My worry over that approach is that a fair chunk of people don’t know whether or not their seat is a marginal. In the 2008 PoliticsHome marginal poll 20% of people didn’t know which parties were in a position to win their seat. Only 34% of people in Con v Lab marginals correctly identified their seat as such, 45% of people in Con vs LD seats did, 29% of people in Lab vs LD seats. A fair chunk of Lib Dem campaigning especially consists of positioning themselves as the party best placed to defeat the incumbent, so saying in the question itself that the Conservatives are best placed to beat Labour risks overestimating the level of anti-Labour tactical voting. The 2009 PoliticsHome poll of marginals showed no obvious sign of tactical voting harming Labour in Lab v Con seats.

Anyway, that’s something of an aside. Even leaving out the tactical voting question, the main findings of the poll are that the overall share of the vote doesn’t appear to be enough to guarantee the Conservatives a majority, but in at least one group of marginals, they are outdoing the national swing by enough to get a majority.

125 Responses to “YouGov show Tory lead down, but doing well in Northern marginals”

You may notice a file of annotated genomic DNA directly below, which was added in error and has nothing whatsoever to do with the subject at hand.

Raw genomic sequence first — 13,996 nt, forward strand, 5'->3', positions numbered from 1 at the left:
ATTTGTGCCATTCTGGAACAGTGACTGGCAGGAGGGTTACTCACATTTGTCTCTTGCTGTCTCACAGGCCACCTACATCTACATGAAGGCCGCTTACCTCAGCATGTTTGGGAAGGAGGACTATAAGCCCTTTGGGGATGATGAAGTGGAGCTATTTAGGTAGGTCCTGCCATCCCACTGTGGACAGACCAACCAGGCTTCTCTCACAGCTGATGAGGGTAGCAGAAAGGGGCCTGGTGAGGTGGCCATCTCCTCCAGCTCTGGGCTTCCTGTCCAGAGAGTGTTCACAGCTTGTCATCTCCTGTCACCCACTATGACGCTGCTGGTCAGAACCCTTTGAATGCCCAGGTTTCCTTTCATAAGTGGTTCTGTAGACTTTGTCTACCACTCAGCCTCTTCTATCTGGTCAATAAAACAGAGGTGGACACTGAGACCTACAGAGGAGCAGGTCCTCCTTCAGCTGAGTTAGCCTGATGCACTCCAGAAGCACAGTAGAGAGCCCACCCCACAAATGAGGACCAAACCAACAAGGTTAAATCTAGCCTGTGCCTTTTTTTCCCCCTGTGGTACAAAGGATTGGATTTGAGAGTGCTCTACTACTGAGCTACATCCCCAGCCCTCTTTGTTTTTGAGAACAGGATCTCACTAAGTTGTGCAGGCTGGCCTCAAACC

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  1. 6 of the last 8 polls have put the Conservatives on less than 40%, in the range 37%-39%. An increase in UKIP support since last year may be responsible for that to a certain extent, although I know UKIP take support from all the parties.

  2. Surely as the election starts people will be more likely to know which seats are marginal.

    Also currently very few people know about boundary changes, again this should change as the election draws near.

    In marginals it is difficult to make sense of the polls too and many of those less likely to vote who are not counted in the polls may be more motivated when they realise their seat is marginal.

  3. @Paul, most people don’t care much about politics and every leaflet that comes through their door in the campaign will say a different party is best placed to win. Confusion marketing, no doubt leaving confused people.

  4. @Andy

    Yes, there has been a pretty clear drop here. In October, Conservatives ranged from 40-45, in November 37-41.

  5. 8% swing in the marginals, 9% swing when prompted that the seat was marginal – suggests the Conservatives aren’t going to benefit a great deal from tactical voting, although perhaps they also won’t suffer from it either (one reason they won so few in 97 was tactical voting).